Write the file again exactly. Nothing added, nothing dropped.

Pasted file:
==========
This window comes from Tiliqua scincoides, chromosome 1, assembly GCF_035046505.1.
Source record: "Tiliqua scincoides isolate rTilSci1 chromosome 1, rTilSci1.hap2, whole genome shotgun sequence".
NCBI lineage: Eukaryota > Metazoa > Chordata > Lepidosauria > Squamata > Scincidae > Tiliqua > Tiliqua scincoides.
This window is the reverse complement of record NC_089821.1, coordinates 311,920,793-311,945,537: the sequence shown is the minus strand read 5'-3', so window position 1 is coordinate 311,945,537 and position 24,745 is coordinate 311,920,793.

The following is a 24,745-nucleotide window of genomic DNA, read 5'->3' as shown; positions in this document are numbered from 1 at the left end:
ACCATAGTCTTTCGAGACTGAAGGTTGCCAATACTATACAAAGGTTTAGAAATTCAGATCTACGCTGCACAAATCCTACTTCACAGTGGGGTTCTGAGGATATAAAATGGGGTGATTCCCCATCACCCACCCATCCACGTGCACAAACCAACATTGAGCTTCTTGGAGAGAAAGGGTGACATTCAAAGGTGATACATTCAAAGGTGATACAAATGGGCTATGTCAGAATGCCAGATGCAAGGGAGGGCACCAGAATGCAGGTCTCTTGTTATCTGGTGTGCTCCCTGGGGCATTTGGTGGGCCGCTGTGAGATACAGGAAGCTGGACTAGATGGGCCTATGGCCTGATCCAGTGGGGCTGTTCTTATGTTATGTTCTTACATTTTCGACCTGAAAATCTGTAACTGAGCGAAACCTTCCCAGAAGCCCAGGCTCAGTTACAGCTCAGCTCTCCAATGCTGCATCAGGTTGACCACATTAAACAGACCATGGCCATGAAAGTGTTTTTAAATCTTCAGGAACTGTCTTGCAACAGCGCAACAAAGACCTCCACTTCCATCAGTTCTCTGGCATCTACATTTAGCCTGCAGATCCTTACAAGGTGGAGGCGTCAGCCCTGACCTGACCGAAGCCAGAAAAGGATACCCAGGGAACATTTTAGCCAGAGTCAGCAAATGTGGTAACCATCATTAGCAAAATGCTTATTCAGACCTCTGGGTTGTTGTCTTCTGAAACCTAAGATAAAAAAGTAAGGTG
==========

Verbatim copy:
This window comes from Tiliqua scincoides, chromosome 1, assembly GCF_035046505.1.
Source record: "Tiliqua scincoides isolate rTilSci1 chromosome 1, rTilSci1.hap2, whole genome shotgun sequence".
NCBI lineage: Eukaryota > Metazoa > Chordata > Lepidosauria > Squamata > Scincidae > Tiliqua > Tiliqua scincoides.
This window is the reverse complement of record NC_089821.1, coordinates 311,920,793-311,945,537: the sequence shown is the minus strand read 5'-3', so window position 1 is coordinate 311,945,537 and position 24,745 is coordinate 311,920,793.

The following is a 24,745-nucleotide window of genomic DNA, read 5'->3' as shown; positions in this document are numbered from 1 at the left end:
ACCATAGTCTTTCGAGACTGAAGGTTGCCAATACTATACAAAGGTTTAGAAATTCAGATCTACGCTGCACAAATCCTACTTCACAGTGGGGTTCTGAGGATATAAAATGGGGTGATTCCCCATCACCCACCCATCCACGTGCACAAACCAACATTGAGCTTCTTGGAGAGAAAGGGTGACATTCAAAGGTGATACATTCAAAGGTGATACAAATGGGCTATGTCAGAATGCCAGATGCAAGGGAGGGCACCAGAATGCAGGTCTCTTGTTATCTGGTGTGCTCCCTGGGGCATTTGGTGGGCCGCTGTGAGATACAGGAAGCTGGACTAGATGGGCCTATGGCCTGATCCAGTGGGGCTGTTCTTATGTTATGTTCTTACATTTTCGACCTGAAAATCTGTAACTGAGCGAAACCTTCCCAGAAGCCCAGGCTCAGTTACAGCTCAGCTCTCCAATGCTGCATCAGGTTGACCACATTAAACAGACCATGGCCATGAAAGTGTTTTTAAATCTTCAGGAACTGTCTTGCAACAGCGCAACAAAGACCTCCACTTCCATCAGTTCTCTGGCATCTACATTTAGCCTGCAGATCCTTACAAGGTGGAGGCGTCAGCCCTGACCTGACCGAAGCCAGAAAAGGATACCCAGGGAACATTTTAGCCAGAGTCAGCAAATGTGGTAACCATCATTAGCAAAATGCTTATTCAGACCTCTGGGTTGTTGTCTTCTGAAACCTAAGATAAAAAAGTAAGGTG